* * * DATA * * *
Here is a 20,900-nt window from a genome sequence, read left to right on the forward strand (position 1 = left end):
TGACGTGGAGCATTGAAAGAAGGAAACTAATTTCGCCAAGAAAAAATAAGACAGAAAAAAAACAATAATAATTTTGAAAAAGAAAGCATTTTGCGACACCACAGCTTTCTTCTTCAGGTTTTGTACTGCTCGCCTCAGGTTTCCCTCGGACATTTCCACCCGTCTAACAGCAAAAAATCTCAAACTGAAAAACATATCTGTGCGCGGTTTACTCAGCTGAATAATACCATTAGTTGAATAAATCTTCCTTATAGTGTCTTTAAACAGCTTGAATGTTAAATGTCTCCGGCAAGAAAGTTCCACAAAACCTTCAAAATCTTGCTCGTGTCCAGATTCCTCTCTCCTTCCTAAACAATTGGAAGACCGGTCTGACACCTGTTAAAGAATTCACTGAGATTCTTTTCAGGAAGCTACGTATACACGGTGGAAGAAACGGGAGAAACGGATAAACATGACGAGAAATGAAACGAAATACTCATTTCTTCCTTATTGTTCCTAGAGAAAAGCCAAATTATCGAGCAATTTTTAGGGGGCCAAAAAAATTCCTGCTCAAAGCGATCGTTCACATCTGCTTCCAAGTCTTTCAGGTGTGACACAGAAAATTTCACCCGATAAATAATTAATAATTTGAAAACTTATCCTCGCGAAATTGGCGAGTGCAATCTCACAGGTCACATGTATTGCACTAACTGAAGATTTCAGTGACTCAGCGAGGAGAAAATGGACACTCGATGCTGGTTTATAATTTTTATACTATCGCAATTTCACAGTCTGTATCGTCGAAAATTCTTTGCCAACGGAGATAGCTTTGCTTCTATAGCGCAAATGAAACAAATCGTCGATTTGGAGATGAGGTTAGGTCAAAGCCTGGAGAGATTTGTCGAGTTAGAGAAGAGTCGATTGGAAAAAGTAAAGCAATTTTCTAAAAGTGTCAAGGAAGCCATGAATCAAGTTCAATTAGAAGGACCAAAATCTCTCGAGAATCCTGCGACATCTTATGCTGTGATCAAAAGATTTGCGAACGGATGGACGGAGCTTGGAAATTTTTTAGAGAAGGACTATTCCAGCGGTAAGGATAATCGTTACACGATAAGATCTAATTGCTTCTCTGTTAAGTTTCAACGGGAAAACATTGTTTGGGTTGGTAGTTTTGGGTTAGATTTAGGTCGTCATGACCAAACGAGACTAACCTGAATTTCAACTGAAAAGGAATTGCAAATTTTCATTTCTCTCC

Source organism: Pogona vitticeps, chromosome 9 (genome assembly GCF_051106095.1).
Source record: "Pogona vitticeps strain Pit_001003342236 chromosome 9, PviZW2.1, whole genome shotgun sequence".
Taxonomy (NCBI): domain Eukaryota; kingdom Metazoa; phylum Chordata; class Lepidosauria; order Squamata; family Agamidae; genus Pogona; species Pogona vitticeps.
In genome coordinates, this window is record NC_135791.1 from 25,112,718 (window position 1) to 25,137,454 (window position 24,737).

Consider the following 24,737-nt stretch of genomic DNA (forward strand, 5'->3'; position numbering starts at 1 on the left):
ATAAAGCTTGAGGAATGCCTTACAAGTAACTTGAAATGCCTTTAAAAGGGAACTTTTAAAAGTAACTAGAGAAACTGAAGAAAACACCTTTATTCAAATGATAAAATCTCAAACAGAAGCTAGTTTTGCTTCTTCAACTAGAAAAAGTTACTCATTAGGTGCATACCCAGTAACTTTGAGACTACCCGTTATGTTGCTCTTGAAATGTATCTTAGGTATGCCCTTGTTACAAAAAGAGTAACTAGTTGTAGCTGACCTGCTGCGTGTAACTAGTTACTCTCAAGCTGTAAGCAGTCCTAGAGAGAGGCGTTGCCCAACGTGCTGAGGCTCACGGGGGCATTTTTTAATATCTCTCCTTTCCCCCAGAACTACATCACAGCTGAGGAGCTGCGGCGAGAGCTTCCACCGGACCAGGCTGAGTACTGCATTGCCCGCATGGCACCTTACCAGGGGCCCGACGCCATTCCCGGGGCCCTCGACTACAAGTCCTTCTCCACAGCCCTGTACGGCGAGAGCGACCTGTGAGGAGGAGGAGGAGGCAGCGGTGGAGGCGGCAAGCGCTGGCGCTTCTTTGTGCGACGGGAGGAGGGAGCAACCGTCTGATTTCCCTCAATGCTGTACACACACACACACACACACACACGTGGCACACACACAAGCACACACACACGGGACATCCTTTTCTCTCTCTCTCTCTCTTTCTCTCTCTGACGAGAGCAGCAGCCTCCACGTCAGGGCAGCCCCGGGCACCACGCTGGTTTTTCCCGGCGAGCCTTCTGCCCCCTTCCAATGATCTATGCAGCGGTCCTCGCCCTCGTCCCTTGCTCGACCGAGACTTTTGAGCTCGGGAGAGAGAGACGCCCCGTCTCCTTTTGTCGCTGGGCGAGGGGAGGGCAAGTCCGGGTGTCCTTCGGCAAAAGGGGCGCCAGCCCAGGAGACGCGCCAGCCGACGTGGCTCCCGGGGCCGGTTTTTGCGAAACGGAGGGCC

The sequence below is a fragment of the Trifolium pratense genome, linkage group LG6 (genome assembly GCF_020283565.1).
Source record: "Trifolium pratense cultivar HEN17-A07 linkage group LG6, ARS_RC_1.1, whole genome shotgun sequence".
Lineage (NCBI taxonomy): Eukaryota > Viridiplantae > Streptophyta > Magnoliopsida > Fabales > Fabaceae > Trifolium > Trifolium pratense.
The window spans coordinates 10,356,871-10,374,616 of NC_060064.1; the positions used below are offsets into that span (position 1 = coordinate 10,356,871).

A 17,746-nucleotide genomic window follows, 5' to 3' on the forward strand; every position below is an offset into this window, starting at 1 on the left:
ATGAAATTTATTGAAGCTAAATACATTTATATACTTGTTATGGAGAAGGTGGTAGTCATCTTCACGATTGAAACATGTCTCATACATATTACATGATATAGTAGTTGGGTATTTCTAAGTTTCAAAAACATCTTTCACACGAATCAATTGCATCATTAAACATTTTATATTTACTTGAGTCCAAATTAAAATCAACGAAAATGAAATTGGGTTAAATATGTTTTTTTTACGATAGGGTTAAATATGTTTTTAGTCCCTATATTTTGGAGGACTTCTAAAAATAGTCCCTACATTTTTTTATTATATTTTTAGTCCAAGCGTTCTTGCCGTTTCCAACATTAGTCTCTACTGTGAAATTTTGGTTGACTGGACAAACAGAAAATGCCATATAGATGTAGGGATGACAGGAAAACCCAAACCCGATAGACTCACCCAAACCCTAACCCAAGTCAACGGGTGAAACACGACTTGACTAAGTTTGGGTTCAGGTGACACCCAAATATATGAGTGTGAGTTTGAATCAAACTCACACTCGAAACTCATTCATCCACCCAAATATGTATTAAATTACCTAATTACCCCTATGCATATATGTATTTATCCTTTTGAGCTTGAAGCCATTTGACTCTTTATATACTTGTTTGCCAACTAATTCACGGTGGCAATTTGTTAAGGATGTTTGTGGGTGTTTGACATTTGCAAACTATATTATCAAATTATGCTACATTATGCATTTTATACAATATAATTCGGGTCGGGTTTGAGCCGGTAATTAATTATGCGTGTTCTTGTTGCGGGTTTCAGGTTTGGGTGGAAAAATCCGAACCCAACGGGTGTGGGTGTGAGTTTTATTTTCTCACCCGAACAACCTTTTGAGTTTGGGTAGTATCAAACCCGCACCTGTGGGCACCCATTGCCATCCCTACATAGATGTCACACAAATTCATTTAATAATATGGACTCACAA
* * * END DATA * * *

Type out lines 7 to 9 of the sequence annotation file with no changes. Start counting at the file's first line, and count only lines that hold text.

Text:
Consider the following 24,737-nt stretch of genomic DNA (forward strand, 5'->3'; position numbering starts at 1 on the left):
ATAAAGCTTGAGGAATGCCTTACAAGTAACTTGAAATGCCTTTAAAAGGGAACTTTTAAAAGTAACTAGAGAAACTGAAGAAAACACCTTTATTCAAATGATAAAATCTCAAACAGAAGCTAGTTTTGCTTCTTCAACTAGAAAAAGTTACTCATTAGGTGCATACCCAGTAACTTTGAGACTACCCGTTATGTTGCTCTTGAAATGTATCTTAGGTATGCCCTTGTTACAAAAAGAGTAACTAGTTGTAGCTGACCTGCTGCGTGTAACTAGTTACTCTCAAGCTGTAAGCAGTCCTAGAGAGAGGCGTTGCCCAACGTGCTGAGGCTCACGGGGGCATTTTTTAATATCTCTCCTTTCCCCCAGAACTACATCACAGCTGAGGAGCTGCGGCGAGAGCTTCCACCGGACCAGGCTGAGTACTGCATTGCCCGCATGGCACCTTACCAGGGGCCCGACGCCATTCCCGGGGCCCTCGACTACAAGTCCTTCTCCACAGCCCTGTACGGCGAGAGCGACCTGTGAGGAGGAGGAGGAGGCAGCGGTGGAGGCGGCAAGCGCTGGCGCTTCTTTGTGCGACGGGAGGAGGGAGCAACCGTCTGATTTCCCTCAATGCTGTACACACACACACACACACACACACGTGGCACACACACAAGCACACACACACGGGACATCCTTTTCTCTCTCTCTCTCTCTTTCTCTCTCTGACGAGAGCAGCAGCCTCCACGTCAGGGCAGCCCCGGGCACCACGCTGGTTTTTCCCGGCGAGCCTTCTGCCCCCTTCCAATGATCTATGCAGCGGTCCTCGCCCTCGTCCCTTGCTCGACCGAGACTTTTGAGCTCGGGAGAGAGAGACGCCCCGTCTCCTTTTGTCGCTGGGCGAGGGGAGGGCAAGTCCGGGTGTCCTTCGGCAAAAGGGGCGCCAGCCCAGGAGACGCGCCAGCCGACGTGGCTCCCGGGGCCGGTTTTTGCGAAACGGAGGGCC

The sequence below is a fragment of the Trifolium pratense genome, linkage group LG6 (genome assembly GCF_020283565.1).